2. Have your students read the documents out loud in their groups and discuss the related Discussion Questions. Each group should be prepared to present their document using the Sharing Outline provided in their discussion guide.
    3. After the groups have read and discussed their documents, call them back together. Have each group present its document by sharing its answers to the following questions. (Group members can take turns answering questions; if multiple groups have the same document, ask them to come up together or split the questions below between them.)
      • Who wrote it? What audience was it written for? When was it written?
      • Share a twitter length summary of their document.
      • What was something in the document that seemed shocking?
      • What was something in the document that seems relevant today?
      • What was something in the document that no longer seems relevant today?
      After hearing the presenting group's responses, invite the other students to ask one to three additional questions of the presenting group.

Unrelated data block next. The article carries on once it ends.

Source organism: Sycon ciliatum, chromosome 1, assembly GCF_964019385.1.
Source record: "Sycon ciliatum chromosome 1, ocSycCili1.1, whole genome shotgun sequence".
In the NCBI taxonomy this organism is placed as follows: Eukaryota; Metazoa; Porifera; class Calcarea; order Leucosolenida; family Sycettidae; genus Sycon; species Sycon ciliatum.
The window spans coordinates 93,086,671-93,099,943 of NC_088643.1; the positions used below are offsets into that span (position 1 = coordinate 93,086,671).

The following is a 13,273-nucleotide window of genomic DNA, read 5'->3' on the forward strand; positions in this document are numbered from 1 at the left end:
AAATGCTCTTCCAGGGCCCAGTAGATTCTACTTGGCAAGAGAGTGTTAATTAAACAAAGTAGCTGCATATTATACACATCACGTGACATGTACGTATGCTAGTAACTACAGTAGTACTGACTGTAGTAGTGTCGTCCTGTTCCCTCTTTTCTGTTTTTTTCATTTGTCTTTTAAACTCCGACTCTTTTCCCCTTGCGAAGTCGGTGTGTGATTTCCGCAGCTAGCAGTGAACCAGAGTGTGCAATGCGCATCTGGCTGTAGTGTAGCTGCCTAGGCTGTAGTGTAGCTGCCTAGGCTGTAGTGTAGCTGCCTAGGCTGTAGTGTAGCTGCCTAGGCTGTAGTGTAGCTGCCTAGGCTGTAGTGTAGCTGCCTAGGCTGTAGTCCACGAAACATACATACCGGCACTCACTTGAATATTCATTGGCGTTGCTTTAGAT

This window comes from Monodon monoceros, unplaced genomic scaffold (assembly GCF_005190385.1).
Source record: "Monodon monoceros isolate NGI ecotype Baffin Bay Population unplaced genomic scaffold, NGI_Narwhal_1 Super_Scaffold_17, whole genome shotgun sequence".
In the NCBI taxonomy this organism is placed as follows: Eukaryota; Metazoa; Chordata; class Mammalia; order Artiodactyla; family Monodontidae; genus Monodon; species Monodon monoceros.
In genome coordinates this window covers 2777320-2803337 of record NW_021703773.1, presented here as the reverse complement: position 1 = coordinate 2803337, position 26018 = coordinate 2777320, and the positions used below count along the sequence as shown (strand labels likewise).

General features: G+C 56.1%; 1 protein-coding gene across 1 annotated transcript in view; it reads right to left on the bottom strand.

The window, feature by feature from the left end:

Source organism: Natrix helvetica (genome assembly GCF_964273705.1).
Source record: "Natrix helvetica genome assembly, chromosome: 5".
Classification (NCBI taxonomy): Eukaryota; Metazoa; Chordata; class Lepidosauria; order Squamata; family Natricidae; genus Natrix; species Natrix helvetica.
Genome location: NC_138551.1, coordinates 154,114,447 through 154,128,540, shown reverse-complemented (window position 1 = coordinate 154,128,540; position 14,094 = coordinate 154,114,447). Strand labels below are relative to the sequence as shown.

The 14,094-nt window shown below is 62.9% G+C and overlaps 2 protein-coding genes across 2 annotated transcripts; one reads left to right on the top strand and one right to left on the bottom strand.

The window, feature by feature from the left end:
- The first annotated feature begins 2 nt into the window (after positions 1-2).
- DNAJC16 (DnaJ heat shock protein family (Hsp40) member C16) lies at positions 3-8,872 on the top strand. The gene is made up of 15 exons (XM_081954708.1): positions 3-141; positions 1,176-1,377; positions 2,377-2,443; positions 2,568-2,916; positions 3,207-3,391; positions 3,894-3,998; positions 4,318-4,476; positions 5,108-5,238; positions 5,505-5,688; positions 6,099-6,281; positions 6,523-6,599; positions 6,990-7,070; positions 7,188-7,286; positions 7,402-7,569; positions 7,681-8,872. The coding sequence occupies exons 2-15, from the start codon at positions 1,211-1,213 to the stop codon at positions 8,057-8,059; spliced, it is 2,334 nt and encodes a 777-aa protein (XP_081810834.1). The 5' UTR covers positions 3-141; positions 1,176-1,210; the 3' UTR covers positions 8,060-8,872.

4. Guide the class in drawing (preliminary) conclusions based on what they have just learned from the three presentations. Review the following:
      • What were the areas of contention between Jews and African Americans and how did they manifest themselves?
      • What historical and social conditions moved Jews and African Americans towards different approaches to civil rights?
      • How did Jewish and African American feelings about their respective roles in the Civil Rights Movement change during this period?
      • Discuss: We have read the opinions of three people so far. Do you imagine these documents represent the majority opinion at that time? Why or why not? How can we know?
  3. "Jewish Americans:" Growing Rifts Part II

    1. Explain that two events that took place in New York City can be seen as a case study of what we have been discussing in class.
    2. Show your students the clip from PBS' Jewish Americans that begins at 54:33 and ends at 1:07:00. (Check your copy of the DVD in advance, to be sure these times correspond to the appropriate clip.) (David Grubin, Series Creator. The Jewish Americans, PBS, 2007.)